Review: RCTs

Observational study


Association is not causation

Aside from smoking, how else might smokers and nonsmokers be different?
  • US adults who are smokers: 18.6% of men, 14.2% of women
  • Men are more likely to get heart disease for other reasons
  • Gender (or possibly sex) is a confounding variable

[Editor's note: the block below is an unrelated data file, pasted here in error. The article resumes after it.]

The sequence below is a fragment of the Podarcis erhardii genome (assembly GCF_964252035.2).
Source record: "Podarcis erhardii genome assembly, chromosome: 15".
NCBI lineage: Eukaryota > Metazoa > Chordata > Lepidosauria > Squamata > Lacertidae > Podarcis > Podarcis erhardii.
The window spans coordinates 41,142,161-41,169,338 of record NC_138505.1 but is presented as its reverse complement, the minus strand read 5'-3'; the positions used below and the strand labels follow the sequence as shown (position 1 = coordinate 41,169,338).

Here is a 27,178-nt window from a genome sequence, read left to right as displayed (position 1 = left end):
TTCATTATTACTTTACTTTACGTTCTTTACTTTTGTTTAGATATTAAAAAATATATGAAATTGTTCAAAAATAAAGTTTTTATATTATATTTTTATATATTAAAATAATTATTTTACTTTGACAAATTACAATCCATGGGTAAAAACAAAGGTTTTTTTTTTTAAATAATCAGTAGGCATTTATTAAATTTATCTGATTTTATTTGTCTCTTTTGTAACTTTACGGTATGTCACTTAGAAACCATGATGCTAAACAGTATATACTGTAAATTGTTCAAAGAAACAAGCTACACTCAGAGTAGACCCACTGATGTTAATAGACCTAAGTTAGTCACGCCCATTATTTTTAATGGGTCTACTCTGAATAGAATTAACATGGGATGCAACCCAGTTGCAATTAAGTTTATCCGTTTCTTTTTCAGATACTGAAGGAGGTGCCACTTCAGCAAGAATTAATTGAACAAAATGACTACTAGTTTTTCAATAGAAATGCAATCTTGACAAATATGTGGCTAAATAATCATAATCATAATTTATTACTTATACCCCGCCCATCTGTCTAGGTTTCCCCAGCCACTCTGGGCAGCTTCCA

How can we fix this problem in the study?
  • Compare smokers who are (wo)men to nonsmokers who are (wo)men
  • This is called “controlling for” the confounding variable

Berkeley graduate admissions sex bias


More examples


Clofibrate drug to prevent heart attacks, 5-year death rate

Treatment Placebo
Adherers 15% 15%
Non-adherers 25% 28%
Total 20% 21%
Do RCTs protect from confounding? How?